# 37340

TERRY, Samuel (1776-1838)

[SYDNEY] Manuscript list of the effects of Third Fleeter Edward Robinson, sold at auction for Samuel Terry by Simeon Lord., January 1821

$900.00 AUD

  • Ask a question

Two sheets, manuscript in ink to the recto of both, each 245 x 183 mm, wove paper; dated Sydney, 16 January 1821; very good, the second sheet with repair to top edge.

Samuel Terry buys up the estate of a Third Fleeter.

The present manuscripts are clearly the invoices sent by the auctioneer Simeon Lord regarding the sale of the goods of the early Hawkesbury settler Edward Robinson to the main buyer on the day, Samuel Terry.

The first of the manuscripts is neatly headed ‘Account sales of sundry goods, the property of Mr. Edwd. Robinson, deceased, sold by Simeon Lord, at auction, by order of Samuel Terry Esqr., the Administrator’, while the accompanying document recordings specifically the purchases of Terry personally, as “Bo[ugh]t. of S. Lord, at auction.” Such lists are an invaluable insight into the lives of the early settlers.

Yorkshireman Edward Robinson (c.1754-1820) arrived in Australia as a convict on the Third Fleet in October 1791. He went on to become a respected citizen of the Hawkesbury River district – a landowner, sheep farmer and, later in life, an innkeeper. He had been granted 30 acres of land on the river at Hawkesbury in the District of Mulgrave Place in December 1794. In September 1802 he was granted a further 100 acres at a lagoon nearby, which was called Robinson’s Lagoon. By 1805 he had a flock of around 200 sheep, and it is known that he informed Governor King of his wish to experiment with merinos. In 1809 he would receive a further grant to lease 1 3/4 acres 25 rods in Sydney Town, and be granted 80 acres at Upper Nelson. Robinson was the proprietor of a tavern known as the Sign of the York Roses from 1809 through to 1815. A short time before his death in June 1820, he was issued a hotel licence for an establishment on the Sydney Road. He died at the Half Way House, an inn on the Parramatta Road today known as the Horse and Jockey, on 6 June 1820, and was buried in the Devonshire Street Cemetery.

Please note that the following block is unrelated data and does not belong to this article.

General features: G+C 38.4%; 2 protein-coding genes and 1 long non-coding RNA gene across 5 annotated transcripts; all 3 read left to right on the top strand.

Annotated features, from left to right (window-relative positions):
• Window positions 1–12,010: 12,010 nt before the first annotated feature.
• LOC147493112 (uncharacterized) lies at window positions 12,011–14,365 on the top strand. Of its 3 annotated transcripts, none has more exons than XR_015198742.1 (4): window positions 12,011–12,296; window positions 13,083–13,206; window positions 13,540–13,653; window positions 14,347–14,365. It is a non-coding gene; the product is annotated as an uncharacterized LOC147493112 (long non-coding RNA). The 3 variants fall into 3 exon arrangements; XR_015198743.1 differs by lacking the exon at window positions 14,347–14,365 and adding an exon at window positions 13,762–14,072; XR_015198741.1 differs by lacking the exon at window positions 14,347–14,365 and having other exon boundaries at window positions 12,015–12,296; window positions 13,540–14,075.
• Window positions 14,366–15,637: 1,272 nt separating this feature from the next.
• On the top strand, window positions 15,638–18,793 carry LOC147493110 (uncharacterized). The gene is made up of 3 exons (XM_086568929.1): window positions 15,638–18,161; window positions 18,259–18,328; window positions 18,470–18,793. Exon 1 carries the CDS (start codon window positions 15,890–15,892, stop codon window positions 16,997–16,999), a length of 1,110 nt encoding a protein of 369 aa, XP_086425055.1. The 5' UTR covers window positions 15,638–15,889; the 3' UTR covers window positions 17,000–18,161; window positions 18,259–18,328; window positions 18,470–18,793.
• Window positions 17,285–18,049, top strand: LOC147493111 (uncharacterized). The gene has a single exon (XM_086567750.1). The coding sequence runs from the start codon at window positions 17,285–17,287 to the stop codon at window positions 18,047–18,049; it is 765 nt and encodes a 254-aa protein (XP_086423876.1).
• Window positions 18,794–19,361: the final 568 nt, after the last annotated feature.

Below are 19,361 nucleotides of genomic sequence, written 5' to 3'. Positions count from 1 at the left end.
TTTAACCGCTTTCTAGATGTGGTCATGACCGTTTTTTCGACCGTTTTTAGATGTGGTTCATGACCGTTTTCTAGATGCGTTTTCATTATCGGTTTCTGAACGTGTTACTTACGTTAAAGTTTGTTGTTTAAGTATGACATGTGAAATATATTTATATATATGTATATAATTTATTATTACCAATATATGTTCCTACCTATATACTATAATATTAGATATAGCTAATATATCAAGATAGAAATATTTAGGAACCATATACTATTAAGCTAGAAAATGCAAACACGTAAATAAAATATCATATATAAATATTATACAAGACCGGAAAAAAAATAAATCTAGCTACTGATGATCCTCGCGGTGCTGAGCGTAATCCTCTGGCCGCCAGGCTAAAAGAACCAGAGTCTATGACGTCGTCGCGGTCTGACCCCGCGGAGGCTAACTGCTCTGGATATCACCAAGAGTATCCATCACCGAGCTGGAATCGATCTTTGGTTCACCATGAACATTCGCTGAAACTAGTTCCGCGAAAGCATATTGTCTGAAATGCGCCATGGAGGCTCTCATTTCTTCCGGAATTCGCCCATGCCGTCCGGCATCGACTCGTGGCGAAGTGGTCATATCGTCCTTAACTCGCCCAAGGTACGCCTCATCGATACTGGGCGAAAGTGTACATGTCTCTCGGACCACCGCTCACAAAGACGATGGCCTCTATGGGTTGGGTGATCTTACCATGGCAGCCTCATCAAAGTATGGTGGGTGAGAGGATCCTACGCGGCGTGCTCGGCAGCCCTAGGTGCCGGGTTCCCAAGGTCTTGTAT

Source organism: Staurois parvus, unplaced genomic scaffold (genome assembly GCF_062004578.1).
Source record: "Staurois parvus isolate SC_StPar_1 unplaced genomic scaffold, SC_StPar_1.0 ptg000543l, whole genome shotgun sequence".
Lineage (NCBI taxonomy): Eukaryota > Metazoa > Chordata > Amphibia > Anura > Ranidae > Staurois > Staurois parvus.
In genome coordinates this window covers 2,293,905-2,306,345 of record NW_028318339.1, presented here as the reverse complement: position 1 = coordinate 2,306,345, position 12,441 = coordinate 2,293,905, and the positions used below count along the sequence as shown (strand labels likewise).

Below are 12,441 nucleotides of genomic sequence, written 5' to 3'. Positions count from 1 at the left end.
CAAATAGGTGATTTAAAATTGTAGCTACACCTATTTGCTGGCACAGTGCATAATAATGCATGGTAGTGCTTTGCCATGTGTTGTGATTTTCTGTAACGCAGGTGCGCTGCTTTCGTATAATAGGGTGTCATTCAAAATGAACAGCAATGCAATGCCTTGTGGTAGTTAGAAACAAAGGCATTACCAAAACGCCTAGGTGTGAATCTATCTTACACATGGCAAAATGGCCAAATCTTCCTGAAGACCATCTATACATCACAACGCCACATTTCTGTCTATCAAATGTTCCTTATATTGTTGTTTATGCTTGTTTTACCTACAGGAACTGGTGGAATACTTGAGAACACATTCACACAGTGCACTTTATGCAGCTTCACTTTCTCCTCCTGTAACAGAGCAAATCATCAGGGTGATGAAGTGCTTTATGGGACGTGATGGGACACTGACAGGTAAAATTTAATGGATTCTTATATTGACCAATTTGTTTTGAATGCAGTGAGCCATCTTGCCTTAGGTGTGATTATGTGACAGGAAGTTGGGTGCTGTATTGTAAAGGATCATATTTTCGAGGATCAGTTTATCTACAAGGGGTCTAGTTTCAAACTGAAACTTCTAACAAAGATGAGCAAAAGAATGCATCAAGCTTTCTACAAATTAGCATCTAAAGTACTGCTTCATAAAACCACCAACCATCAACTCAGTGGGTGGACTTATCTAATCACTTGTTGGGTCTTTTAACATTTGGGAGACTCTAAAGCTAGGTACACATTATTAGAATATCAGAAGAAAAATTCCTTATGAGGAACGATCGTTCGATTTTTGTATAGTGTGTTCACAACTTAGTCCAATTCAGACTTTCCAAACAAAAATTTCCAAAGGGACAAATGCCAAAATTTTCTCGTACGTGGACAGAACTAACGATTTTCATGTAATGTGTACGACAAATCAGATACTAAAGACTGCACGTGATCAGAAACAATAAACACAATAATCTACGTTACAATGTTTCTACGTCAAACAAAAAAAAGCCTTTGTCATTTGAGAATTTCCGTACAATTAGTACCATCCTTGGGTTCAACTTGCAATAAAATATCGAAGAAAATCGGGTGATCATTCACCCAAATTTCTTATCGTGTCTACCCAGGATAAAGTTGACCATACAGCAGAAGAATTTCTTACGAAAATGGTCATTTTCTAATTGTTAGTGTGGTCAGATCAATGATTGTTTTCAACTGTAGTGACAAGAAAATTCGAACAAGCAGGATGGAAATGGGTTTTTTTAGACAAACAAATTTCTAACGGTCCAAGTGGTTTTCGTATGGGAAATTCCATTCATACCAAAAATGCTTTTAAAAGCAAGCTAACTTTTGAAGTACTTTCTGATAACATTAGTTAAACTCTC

Terry had applied for letters of administration over Robinson’s goods in December 1820, an intriguing example of his well-known habit of managing such estates to his advantage. Living up to his reputation as the ‘Botany Bay Rothschild’ the lists make clear that Terry was far and away the heaviest buyer, acquiring a number of cattle, a plough (£1 5s.) and, for the hefty price of £50, a bullock-team, cart and harness. In fact, Terry spent the significant sum of £106 15s. at the sale, more than two-third of the total realised of £144 7s., with other buyers being Mr. [Daly], P. Traynor, and Mr. Campbell. Lord made just under £10 in commission as well as laying out 10 shillings for “advertisements,” certainly a reference to his notice of the impending auction of a bullock team, plough and a quantity of cattle, as published in the Sydney Gazette (13 January 1821, p.4), although it is interesting that Robinson is not mentioned in that advertisement by name.